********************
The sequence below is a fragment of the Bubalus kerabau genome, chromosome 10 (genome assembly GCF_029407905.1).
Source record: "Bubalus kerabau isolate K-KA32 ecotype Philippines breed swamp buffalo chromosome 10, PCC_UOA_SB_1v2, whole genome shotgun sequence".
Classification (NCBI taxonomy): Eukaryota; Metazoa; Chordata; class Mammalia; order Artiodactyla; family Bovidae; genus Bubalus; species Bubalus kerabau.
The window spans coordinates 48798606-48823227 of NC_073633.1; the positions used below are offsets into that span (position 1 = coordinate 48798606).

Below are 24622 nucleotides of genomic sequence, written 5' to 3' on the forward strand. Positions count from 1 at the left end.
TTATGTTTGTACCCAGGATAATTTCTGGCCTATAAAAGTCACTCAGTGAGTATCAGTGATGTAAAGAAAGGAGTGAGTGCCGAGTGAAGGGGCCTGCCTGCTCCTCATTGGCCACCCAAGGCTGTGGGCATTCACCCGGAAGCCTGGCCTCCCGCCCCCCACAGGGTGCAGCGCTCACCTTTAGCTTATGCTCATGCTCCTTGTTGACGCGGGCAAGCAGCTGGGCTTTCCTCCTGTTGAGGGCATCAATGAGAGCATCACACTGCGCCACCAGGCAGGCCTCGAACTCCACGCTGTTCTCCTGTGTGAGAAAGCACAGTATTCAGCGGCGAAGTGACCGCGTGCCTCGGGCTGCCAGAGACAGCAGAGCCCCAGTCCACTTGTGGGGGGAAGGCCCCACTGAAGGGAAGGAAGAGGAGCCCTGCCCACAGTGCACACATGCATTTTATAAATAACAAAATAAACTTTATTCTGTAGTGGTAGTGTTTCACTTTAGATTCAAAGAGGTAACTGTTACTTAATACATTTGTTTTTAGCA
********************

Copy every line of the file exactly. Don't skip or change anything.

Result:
The sequence below is a fragment of the Bubalus kerabau genome, chromosome 10 (genome assembly GCF_029407905.1).
Source record: "Bubalus kerabau isolate K-KA32 ecotype Philippines breed swamp buffalo chromosome 10, PCC_UOA_SB_1v2, whole genome shotgun sequence".
Classification (NCBI taxonomy): Eukaryota; Metazoa; Chordata; class Mammalia; order Artiodactyla; family Bovidae; genus Bubalus; species Bubalus kerabau.
The window spans coordinates 48798606-48823227 of NC_073633.1; the positions used below are offsets into that span (position 1 = coordinate 48798606).

Below are 24622 nucleotides of genomic sequence, written 5' to 3' on the forward strand. Positions count from 1 at the left end.
TTATGTTTGTACCCAGGATAATTTCTGGCCTATAAAAGTCACTCAGTGAGTATCAGTGATGTAAAGAAAGGAGTGAGTGCCGAGTGAAGGGGCCTGCCTGCTCCTCATTGGCCACCCAAGGCTGTGGGCATTCACCCGGAAGCCTGGCCTCCCGCCCCCCACAGGGTGCAGCGCTCACCTTTAGCTTATGCTCATGCTCCTTGTTGACGCGGGCAAGCAGCTGGGCTTTCCTCCTGTTGAGGGCATCAATGAGAGCATCACACTGCGCCACCAGGCAGGCCTCGAACTCCACGCTGTTCTCCTGTGTGAGAAAGCACAGTATTCAGCGGCGAAGTGACCGCGTGCCTCGGGCTGCCAGAGACAGCAGAGCCCCAGTCCACTTGTGGGGGGAAGGCCCCACTGAAGGGAAGGAAGAGGAGCCCTGCCCACAGTGCACACATGCATTTTATAAATAACAAAATAAACTTTATTCTGTAGTGGTAGTGTTTCACTTTAGATTCAAAGAGGTAACTGTTACTTAATACATTTGTTTTTAGCA